When everyone says he wants something but no one seems to have it, maybe he doesn’t really want it. Maybe he just wants to be believed to want it.
Community is something everyone says he wants. But it’s funny how no-one seems to have it. Perhaps it really is that elusive, but I doubt it.
What got me thinking about this is something I heard on the Strong Towns Podcast. Chuck Marohn was interviewing Chris Arnade, the increasingly well-known and celebrated photographer and writer for the Guardian. Arnade is a genuinely interesting guy with a lot of good things to say. He has a PhD in particle physics from Johns Hopkins and he was a bond trader on Wall Street for years. Now he travels the country documenting poverty in all those towns that have been left behind by the “best and the brightest.” I like a great deal of what he has to say. He’s a realist, and a decent guy by the sound of it.
The thing that became the worm in my ear was his observation, seconded by Marohn, that people raise objections to actual, local communities, because they’re so benighted and oppressive. This got Arnade speculating on what it would take to have communities that could affirm all the diversity we celebrate today. (I’m probably coloring this badly, but you can listen for yourself and make your own observations.)
Regardless whether I’ve recalled the interview correctly or not, I do think that’s what many people are looking for–a community with all the sacrifice and togetherness of It’s a Wonderful Life blended with all the mawkish, and flamboyant self-absorption of Oprah.
No, you can’t have it all.
Notice that word “sacrifice” above? What do you suppose that means? It means you can’t have it all. You have to give certain things up if you want other things. And when it comes to community you’ve got to put yourself second sometimes in order to have it.
Before I get to those things, let’s take a look at what people are not talking about when they talk about community.
I think they’re not talking about living in close proximity to other people. Nor are they talking about working with other people. They’re not even talking about voluntary associations. They’re talking about belonging to a group at a level that is deeper than any of those things. What they’re looking for–at least what they claim to be looking for–is something primal, even spiritual, in nature.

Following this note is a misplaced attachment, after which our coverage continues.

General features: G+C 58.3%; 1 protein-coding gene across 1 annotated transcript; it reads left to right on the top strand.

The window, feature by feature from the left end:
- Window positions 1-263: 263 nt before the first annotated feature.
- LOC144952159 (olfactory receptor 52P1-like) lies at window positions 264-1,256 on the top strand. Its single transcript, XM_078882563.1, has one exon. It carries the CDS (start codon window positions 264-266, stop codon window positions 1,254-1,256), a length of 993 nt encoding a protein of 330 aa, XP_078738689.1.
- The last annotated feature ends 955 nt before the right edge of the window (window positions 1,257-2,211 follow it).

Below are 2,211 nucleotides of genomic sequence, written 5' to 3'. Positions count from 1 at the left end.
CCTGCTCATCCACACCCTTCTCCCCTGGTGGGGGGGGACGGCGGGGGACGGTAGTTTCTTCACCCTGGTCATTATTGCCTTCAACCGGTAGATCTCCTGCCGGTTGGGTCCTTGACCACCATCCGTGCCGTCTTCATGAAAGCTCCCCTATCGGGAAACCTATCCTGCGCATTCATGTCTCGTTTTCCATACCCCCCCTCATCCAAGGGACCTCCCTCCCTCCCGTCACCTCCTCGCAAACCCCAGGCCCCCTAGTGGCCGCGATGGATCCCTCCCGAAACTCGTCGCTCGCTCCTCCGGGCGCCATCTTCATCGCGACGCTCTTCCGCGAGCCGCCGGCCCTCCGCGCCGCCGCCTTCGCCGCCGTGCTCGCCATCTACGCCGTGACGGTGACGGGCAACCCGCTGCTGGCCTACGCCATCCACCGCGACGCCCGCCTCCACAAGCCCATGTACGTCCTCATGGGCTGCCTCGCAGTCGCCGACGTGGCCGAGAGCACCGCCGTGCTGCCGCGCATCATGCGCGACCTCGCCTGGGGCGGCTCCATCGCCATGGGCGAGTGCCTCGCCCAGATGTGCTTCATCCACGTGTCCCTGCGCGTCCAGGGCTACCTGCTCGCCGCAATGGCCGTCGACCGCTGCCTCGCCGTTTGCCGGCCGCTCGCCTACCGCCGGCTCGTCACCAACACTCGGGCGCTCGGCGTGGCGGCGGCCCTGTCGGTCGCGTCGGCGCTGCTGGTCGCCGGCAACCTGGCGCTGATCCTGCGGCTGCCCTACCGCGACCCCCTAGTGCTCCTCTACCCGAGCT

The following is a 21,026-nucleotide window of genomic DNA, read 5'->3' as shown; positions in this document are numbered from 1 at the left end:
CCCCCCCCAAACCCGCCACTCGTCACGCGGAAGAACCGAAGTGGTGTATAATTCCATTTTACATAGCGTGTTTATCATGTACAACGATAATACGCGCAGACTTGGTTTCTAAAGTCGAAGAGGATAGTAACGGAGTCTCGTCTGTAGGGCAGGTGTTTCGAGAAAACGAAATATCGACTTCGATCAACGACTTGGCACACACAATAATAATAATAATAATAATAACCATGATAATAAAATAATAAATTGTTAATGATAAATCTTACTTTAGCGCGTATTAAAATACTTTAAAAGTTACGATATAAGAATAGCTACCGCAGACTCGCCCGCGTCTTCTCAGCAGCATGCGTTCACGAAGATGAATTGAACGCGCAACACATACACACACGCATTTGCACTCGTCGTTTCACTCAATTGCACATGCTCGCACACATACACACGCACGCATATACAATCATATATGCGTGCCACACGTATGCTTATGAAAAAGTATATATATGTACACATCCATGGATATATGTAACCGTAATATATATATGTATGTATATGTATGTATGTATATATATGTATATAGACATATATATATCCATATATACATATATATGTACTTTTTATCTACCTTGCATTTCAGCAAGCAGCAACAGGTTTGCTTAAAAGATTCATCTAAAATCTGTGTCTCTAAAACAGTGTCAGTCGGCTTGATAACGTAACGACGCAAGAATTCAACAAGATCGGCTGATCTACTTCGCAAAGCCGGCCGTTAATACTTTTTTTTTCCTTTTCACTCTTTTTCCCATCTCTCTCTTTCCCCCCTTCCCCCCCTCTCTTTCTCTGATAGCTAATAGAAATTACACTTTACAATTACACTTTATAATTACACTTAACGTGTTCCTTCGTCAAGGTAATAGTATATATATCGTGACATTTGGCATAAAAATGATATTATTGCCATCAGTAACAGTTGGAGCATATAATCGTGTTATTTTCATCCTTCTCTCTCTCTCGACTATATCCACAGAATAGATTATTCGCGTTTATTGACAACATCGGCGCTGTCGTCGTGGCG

Why I say: “Yeah, right”.
Traditional communities are bound together. Urban centers, where most of these sensitive souls live, are just places where people perform social transactions. Theses are not communities, they’re marketplaces. And you can’t shop for a community. These things are mutually exclusive.
Let’s look at what makes a traditional community a community.
They usually have a history that defines people in some sense. Either you are a product of that history, or you are not. The facts are not the only things that matter when it comes to this. The interpretation of those facts is equally, if not more, important. When that story is your story, you belong to the community.
Sometimes a community will adopt you. In that case you get to adopt that history as your own. But really, you’re not a belonger unless you are a believer in the history of your community.
Another thing that binds communities together is a common vision of the future–maybe we could call it “a vision of the good life”. This good life must include the rest of the community. If the future you envision for yourself doesn’t include the rest of the community, well, you’re on your own.
If you don’t share your community’s vision of the good life, why should you expect people to applaud when you pursue a different vision? And yet sensitive, artistic souls do.
Finally, for today, anyway, a community shares a set of norms–especially important are those norms that relate to sexual conduct. You simply cannot have a community without agreement on what is acceptable and what is not when it comes to sex and family life.
Wait, you say, my diverse “community” accepts all lifestyles! What you’re really saying is your agreed norm is anything goes. The problems with this are legion. And the biggest is the long-term viability of a community that fails to place a priority on reproducing healthy human beings.
These things make genuine belonging possible. They’re not everything, but they are fundamental. They also establish boundaries. And it is because of these shared norms and stories that people are willing to make sacrifices for fellow members over a long period of time.
Now if you find all this too troublesome, fine. Go ahead and live in Berkeley or Cambridge or some other pseudo-community of people who are all about authenticity and self-expression. You’re on your own.